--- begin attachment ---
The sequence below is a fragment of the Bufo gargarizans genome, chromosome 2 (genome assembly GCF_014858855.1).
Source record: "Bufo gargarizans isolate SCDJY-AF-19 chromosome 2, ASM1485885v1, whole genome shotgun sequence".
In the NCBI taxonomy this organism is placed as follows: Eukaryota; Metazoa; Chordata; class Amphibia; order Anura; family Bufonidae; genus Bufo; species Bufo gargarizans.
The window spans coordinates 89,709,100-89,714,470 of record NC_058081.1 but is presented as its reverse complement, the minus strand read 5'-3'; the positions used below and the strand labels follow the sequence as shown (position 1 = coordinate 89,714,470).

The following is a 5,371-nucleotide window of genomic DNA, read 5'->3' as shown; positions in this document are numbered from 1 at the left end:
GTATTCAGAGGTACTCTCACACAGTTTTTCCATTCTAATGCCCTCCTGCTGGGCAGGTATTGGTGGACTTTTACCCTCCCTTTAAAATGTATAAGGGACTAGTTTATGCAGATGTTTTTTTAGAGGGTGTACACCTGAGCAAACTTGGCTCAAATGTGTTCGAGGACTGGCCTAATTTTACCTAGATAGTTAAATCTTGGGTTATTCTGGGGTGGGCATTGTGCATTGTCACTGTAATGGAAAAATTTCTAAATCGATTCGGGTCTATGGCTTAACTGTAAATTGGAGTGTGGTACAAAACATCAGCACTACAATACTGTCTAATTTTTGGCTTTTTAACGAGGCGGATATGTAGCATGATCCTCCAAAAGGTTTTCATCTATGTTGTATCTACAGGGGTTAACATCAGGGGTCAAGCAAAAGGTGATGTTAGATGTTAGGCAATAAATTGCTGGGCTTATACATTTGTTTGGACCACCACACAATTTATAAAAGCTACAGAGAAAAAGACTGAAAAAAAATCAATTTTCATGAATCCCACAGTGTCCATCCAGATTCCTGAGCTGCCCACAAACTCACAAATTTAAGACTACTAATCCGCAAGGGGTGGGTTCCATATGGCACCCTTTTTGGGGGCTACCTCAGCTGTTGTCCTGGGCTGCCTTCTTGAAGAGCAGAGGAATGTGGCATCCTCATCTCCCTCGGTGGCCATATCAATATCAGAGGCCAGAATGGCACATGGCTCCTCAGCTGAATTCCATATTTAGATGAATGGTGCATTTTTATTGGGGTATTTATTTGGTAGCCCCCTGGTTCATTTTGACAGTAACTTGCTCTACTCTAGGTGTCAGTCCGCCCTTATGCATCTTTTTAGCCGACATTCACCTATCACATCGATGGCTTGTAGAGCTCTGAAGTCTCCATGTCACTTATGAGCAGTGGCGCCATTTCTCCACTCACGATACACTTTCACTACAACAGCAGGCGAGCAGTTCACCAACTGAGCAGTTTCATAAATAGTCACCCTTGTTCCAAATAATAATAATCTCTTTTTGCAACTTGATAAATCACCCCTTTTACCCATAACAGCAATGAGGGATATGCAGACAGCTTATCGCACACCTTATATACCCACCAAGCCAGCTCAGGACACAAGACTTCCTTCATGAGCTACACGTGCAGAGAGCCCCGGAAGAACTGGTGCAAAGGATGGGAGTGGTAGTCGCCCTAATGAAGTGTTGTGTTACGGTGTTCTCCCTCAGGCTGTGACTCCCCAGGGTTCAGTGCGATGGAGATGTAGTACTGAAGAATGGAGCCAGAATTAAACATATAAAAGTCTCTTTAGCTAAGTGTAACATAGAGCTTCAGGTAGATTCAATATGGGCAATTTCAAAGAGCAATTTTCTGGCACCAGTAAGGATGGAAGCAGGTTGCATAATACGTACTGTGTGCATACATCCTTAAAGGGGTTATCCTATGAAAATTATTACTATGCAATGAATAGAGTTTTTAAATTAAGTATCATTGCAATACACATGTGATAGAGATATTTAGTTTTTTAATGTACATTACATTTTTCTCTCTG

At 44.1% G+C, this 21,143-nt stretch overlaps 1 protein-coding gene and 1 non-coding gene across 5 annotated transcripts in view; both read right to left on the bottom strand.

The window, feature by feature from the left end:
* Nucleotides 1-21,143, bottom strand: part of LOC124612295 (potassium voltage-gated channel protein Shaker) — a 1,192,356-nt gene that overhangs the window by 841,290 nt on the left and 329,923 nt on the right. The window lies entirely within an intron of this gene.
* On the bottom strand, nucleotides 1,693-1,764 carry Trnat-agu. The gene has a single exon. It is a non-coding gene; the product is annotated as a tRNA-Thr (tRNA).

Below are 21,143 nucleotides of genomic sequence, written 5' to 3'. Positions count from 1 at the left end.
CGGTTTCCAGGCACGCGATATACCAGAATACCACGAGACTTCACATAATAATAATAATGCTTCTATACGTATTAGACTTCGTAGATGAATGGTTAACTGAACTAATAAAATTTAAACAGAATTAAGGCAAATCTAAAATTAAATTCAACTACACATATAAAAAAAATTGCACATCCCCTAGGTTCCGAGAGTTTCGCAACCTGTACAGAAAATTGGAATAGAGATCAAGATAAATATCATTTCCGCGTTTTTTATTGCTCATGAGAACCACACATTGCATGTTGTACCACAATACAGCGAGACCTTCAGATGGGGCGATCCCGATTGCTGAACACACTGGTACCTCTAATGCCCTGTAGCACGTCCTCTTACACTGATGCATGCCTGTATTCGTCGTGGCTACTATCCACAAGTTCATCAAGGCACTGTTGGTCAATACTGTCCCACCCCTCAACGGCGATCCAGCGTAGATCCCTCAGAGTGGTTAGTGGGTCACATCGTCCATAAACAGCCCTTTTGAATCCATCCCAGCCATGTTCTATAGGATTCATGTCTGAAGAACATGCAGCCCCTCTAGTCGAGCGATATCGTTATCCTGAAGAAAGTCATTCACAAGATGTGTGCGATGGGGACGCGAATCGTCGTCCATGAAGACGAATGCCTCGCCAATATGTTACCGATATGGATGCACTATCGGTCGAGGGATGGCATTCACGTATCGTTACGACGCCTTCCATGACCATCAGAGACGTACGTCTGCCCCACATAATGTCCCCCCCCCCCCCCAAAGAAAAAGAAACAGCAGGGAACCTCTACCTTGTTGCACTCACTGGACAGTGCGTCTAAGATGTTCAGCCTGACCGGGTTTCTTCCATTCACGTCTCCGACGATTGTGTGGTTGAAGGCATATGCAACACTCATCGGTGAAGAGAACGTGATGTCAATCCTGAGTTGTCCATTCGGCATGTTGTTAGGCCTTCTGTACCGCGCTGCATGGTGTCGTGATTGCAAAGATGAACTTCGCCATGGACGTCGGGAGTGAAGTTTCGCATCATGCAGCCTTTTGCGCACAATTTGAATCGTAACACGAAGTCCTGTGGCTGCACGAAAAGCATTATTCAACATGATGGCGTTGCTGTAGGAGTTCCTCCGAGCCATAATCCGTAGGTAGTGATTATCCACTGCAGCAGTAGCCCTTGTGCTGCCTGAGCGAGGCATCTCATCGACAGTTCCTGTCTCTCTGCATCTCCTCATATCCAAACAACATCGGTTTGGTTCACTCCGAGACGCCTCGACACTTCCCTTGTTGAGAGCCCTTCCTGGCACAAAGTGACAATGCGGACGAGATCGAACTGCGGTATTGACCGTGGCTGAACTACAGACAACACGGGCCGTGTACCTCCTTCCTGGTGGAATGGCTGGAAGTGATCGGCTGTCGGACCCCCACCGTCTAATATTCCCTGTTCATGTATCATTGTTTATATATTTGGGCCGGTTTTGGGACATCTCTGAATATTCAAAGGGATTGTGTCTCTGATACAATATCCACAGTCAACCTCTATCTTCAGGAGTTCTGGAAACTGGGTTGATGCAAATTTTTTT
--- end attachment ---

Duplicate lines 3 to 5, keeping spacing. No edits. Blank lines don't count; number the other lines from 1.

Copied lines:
In the NCBI taxonomy this organism is placed as follows: Eukaryota; Metazoa; Chordata; class Amphibia; order Anura; family Bufonidae; genus Bufo; species Bufo gargarizans.
The window spans coordinates 89,709,100-89,714,470 of record NC_058081.1 but is presented as its reverse complement, the minus strand read 5'-3'; the positions used below and the strand labels follow the sequence as shown (position 1 = coordinate 89,714,470).

The following is a 5,371-nucleotide window of genomic DNA, read 5'->3' as shown; positions in this document are numbered from 1 at the left end: